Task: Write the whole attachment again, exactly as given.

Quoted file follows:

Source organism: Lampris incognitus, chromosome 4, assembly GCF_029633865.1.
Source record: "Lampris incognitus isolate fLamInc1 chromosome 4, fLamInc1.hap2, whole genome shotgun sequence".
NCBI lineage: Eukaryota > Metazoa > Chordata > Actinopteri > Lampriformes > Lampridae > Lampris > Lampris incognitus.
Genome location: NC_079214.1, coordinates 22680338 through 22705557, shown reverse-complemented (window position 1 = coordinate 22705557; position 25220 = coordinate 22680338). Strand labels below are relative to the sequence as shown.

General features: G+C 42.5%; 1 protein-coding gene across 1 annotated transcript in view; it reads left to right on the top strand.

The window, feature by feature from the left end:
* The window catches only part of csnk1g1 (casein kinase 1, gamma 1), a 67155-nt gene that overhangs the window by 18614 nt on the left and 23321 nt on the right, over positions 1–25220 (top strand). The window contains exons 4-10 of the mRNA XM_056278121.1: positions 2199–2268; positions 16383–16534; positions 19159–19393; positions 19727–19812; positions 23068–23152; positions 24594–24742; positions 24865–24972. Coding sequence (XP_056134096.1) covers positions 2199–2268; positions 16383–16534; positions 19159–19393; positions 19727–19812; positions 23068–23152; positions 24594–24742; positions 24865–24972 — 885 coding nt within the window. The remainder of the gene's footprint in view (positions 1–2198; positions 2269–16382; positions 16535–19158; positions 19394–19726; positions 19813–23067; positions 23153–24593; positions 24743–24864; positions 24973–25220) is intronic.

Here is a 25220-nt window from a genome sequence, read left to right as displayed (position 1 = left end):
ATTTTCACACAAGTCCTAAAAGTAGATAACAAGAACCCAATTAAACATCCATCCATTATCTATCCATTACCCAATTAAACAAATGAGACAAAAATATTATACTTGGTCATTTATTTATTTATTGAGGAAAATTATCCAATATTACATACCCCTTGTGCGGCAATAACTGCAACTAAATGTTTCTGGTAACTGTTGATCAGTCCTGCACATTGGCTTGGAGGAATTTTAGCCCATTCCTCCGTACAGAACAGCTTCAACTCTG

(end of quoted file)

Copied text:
Source organism: Lampris incognitus, chromosome 4, assembly GCF_029633865.1.
Source record: "Lampris incognitus isolate fLamInc1 chromosome 4, fLamInc1.hap2, whole genome shotgun sequence".
NCBI lineage: Eukaryota > Metazoa > Chordata > Actinopteri > Lampriformes > Lampridae > Lampris > Lampris incognitus.
Genome location: NC_079214.1, coordinates 22680338 through 22705557, shown reverse-complemented (window position 1 = coordinate 22705557; position 25220 = coordinate 22680338). Strand labels below are relative to the sequence as shown.

General features: G+C 42.5%; 1 protein-coding gene across 1 annotated transcript in view; it reads left to right on the top strand.

The window, feature by feature from the left end:
* The window catches only part of csnk1g1 (casein kinase 1, gamma 1), a 67155-nt gene that overhangs the window by 18614 nt on the left and 23321 nt on the right, over positions 1–25220 (top strand). The window contains exons 4-10 of the mRNA XM_056278121.1: positions 2199–2268; positions 16383–16534; positions 19159–19393; positions 19727–19812; positions 23068–23152; positions 24594–24742; positions 24865–24972. Coding sequence (XP_056134096.1) covers positions 2199–2268; positions 16383–16534; positions 19159–19393; positions 19727–19812; positions 23068–23152; positions 24594–24742; positions 24865–24972 — 885 coding nt within the window. The remainder of the gene's footprint in view (positions 1–2198; positions 2269–16382; positions 16535–19158; positions 19394–19726; positions 19813–23067; positions 23153–24593; positions 24743–24864; positions 24973–25220) is intronic.

Here is a 25220-nt window from a genome sequence, read left to right as displayed (position 1 = left end):
ATTTTCACACAAGTCCTAAAAGTAGATAACAAGAACCCAATTAAACATCCATCCATTATCTATCCATTACCCAATTAAACAAATGAGACAAAAATATTATACTTGGTCATTTATTTATTTATTGAGGAAAATTATCCAATATTACATACCCCTTGTGCGGCAATAACTGCAACTAAATGTTTCTGGTAACTGTTGATCAGTCCTGCACATTGGCTTGGAGGAATTTTAGCCCATTCCTCCGTACAGAACAGCTTCAACTCTG